By voting to allow EXIM to lapse, Members will assuredly face constituent complaints of lost jobs. Will they tell the families of workers in small businesses, that the “private market is ready and eager” to help? The decision on whether to disengage government assistance in efforts to promote international trade and level the playing field isn’t based simply on whether there is “private capital” available.[15]  Having “private capital” available, of and by itself, isn’t a guarantee that any company – large or small – will have the ability to compete internationally with corporations that are quite possibly supported by one of 60 other countries’ ECAs which vie for the work, or will have the ability to submit a competitive bid against corporations from China, N. Korea or other countries with significantly cheaper labor, or will be able qualify for a (bid or performance) bond, which is often times a pre-requisite for international corporations to compete (a service that EXIM provides and most “private market banks” do not).  The analysis is simply not that basic.

“Conservative principles” should be promoted, and I am a staunch believer in and a vocal promoter of a free-market solution whenever possible. But hiding “political principles” behind the curtain of Conservatism especially without engaging in a thorough analysis of all issues, is the worst of politics and will serve no one well.  Sometimes, just sometimes, “free market principles” are the effective adjunct – not the only answer. Congress’ job is to do what is best for the country, not solely what is best for the party line.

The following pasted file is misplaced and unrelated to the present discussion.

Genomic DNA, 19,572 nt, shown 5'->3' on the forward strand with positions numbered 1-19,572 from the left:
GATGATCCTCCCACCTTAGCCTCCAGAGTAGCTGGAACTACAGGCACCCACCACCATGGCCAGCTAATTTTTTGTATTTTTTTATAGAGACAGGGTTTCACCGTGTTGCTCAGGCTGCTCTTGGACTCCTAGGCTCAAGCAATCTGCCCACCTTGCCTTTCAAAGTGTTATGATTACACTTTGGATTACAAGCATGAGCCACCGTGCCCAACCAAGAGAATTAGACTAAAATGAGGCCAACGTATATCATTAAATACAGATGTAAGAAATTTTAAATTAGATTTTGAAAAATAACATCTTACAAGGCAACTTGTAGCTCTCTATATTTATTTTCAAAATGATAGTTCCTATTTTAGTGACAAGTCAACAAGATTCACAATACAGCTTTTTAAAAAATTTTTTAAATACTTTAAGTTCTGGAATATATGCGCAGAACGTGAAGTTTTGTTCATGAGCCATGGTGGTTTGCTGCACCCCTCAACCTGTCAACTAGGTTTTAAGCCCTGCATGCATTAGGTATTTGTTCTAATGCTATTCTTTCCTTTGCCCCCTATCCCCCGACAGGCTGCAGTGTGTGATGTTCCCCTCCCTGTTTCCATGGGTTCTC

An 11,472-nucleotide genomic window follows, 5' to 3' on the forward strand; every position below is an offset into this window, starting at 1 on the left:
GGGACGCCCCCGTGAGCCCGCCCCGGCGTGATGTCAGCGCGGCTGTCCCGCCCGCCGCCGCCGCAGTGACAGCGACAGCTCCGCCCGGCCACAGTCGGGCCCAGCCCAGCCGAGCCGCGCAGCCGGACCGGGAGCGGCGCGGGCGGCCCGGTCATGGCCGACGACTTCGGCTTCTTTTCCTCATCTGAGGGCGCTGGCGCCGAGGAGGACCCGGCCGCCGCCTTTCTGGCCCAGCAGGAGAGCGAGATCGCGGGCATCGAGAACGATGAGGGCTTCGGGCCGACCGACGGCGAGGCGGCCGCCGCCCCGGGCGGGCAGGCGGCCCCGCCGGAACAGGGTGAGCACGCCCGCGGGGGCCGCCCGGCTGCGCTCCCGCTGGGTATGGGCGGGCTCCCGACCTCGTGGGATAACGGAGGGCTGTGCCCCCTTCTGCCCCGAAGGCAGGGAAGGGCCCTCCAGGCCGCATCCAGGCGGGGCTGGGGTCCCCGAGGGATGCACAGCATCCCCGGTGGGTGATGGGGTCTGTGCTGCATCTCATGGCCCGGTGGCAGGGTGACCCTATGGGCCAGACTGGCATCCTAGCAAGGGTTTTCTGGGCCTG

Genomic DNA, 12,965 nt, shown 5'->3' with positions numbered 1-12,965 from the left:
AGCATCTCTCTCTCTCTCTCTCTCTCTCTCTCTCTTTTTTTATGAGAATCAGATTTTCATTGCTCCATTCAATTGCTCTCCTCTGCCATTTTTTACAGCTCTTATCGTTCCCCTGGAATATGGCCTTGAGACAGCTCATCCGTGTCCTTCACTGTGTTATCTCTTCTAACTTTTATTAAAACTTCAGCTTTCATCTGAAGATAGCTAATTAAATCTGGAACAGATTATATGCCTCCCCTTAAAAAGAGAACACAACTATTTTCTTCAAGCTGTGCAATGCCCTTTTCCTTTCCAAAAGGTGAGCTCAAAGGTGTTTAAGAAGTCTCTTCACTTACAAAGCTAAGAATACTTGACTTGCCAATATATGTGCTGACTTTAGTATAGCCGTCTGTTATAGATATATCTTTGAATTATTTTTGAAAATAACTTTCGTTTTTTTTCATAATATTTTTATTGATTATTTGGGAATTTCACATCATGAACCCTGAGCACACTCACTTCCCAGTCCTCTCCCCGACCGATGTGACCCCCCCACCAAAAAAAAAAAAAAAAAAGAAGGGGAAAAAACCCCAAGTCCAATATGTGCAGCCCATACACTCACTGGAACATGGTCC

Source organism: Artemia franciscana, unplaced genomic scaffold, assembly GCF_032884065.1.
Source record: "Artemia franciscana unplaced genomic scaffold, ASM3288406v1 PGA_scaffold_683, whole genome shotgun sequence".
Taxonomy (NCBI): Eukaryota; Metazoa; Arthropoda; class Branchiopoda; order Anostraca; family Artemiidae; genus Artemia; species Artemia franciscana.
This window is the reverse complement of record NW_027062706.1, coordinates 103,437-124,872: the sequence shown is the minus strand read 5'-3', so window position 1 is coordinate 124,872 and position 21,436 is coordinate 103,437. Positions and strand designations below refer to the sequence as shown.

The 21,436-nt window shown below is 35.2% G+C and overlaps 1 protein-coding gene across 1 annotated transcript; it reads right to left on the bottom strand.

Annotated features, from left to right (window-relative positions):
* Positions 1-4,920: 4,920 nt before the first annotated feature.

Granted there are manyissues with EXIM that need fixed – many parts of EXIM that should be revised or even repealed, but saying that nothing EXIM does is worth saving flies in the face of certain indisputable facts.  Unless and until Congress enacts (or repeals) or otherwise puts in place those “Conservative free market principles” that all Conservatives believe will ensure a strong economy without government imposition or intervention (listed infra), Congress should not presume or “guess” that the current state of the “U.S. free market” can or will solve this “international trade issue”.  Any such imprudent conclusion is gambling with the lives of each and every voter – and with the Member’s own job.  The time to repeal EXIM will come – but just choose the right time and the right reason.